Current New York law requires the use of a licensed firearms dealer and passage of a federal background (NICS) check to transfer any firearm. SB 7065 would require the mental health check prior to initiating the background check. The implementation of a mental health evaluation for firearm transfers constitutes unprecedented government regulation and overreach. The mental health requirement would even apply to a father giving a treasured firearm to his son or daughter.
Violators of the new law would face non-violent Class D felony charges and up to 7 years in prison. Some other non-violent Class D felonies in New York include robbery, burglary and vehicular manslaughter. If you are convicted of any felony, you lose your right to own a firearm and your right to vote.
“In addition to the clear violation of Second Amendment rights, this legislation unfairly targets the hunting and sport shooting community by creating barriers that limit access to the outdoors,” said Jacob Hupp, associate director of state services for the Sportsmen’s Alliance. “As it becomes more difficult to legally obtain a firearm in New York, it also becomes more difficult to drive participation in hunting and shooting sports” – January 2020 Sportsmen’s Alliance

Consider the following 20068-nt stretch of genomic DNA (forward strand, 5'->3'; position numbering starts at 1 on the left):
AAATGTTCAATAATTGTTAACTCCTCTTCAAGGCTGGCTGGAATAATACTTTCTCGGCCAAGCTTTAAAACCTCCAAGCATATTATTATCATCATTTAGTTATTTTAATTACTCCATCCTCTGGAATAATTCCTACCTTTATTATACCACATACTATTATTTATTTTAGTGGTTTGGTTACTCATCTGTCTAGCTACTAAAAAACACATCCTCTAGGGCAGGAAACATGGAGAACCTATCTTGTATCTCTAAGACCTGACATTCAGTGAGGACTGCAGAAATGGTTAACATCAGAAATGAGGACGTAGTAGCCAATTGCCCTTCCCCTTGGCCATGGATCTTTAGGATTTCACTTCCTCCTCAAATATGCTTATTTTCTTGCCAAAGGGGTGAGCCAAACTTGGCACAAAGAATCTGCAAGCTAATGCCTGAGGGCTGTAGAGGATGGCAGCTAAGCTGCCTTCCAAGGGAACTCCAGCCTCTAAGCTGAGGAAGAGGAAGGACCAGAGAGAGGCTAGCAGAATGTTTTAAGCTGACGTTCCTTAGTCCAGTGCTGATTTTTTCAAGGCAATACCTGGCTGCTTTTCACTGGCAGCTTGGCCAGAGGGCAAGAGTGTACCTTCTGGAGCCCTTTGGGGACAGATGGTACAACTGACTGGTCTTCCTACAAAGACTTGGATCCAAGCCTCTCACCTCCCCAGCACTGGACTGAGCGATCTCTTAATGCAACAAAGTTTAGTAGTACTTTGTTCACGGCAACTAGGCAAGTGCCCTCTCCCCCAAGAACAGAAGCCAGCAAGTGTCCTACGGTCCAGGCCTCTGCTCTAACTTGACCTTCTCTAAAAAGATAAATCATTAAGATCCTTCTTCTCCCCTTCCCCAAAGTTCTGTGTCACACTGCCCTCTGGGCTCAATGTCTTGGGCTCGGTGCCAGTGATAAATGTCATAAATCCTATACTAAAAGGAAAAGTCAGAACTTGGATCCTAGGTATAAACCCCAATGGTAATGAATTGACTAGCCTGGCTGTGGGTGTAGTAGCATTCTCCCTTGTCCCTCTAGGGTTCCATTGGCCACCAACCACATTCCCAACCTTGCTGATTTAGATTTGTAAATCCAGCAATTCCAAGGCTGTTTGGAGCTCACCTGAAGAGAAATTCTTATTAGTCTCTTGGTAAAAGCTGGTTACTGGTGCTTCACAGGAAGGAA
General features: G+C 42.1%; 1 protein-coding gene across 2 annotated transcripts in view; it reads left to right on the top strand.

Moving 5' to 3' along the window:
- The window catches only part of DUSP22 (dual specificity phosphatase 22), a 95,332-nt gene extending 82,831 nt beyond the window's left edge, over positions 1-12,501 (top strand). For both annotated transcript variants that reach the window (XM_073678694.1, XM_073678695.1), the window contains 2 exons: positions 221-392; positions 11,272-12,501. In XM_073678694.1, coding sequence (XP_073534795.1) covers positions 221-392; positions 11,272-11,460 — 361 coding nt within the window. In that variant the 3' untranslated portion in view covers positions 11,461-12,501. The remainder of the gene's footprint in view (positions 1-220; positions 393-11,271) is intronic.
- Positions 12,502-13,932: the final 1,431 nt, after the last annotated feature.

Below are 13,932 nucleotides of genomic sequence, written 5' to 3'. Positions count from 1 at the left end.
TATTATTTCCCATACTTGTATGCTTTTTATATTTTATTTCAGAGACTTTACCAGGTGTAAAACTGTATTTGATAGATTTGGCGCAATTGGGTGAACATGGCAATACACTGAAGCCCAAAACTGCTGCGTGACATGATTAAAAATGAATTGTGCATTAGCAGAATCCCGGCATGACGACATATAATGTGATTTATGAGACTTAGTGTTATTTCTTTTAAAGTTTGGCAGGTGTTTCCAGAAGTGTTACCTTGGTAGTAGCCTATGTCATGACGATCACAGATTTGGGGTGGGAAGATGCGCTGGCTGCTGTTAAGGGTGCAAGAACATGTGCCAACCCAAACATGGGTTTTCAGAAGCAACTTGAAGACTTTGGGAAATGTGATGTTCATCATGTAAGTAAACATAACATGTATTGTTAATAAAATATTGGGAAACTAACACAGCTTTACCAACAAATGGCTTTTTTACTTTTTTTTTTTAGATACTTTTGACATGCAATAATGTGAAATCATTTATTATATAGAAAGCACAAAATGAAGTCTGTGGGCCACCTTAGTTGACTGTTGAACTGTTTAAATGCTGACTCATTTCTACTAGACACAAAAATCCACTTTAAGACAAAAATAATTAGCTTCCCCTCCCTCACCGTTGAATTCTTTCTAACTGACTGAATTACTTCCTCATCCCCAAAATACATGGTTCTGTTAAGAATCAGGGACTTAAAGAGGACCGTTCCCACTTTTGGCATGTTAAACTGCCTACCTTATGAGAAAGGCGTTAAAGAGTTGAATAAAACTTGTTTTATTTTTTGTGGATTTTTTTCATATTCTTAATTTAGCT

In a seemingly innocuous bill designed to protect dogs kept as pets, especially during inclement weather, Pennsylvania State Representative Joseph Hohenstein has introduced House Bill 2104, which would make it a crime to leave a dog outside even on days with moderate temperatures.
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HB 2104, which is modeled after similar bills introduced in other states, requires that any dog left outside for more than 30 minutes have access to a shelter with a very specific building design. When temperatures are below 32 degrees, a dog is not allowed outside for more than 15 minutes, even if it has access to a shelter.
While the bill seems helpful, providing penalties and fines for people who leave dogs outdoors in bad weather, it does something that shows a much different intention. Current PA law recognizes the need to acclimate hunting dogs to weather conditions and provides an exemption for dogs used in hunting and field trials. This legislation would specifically remove these protections for sportsmen and their dogs.
This bill, like a Trojan Horse, could be interpreted as a direct measure to stop using dogs in sport hunting – acts where the dogs are specifically trained and accustomed to the conditions.
House Bill 2104 would make it a crime to keep your dog in the back yard on a 65-degree day without access to a shelter. It would make it a crime to leave hunting dogs outside when the temperature is below freezing, even though they frequently hunt in these types of conditions. Pennsylvania law already has strict regulations that protect animals from neglect due to weather.
“House Bill 2104 defies common sense and actually poses a threat to the health of hunting dogs that need to become used to the temperatures in which they will hunt.” said Jacob Hupp, associate director of state services with the Sportsmen’s Alliance. “Most days of the year have weather that doesn’t pose any threat to the health of dogs, and yet this bill would make it a crime to have your dog in your fenced in yard unless you have built a shelter. This bill is overkill” – January 2020 Sportsmen’s Alliance.
Rhetorical question: Why the need for increased regulations on protecting dogs if the only thing the new law does is target hunters?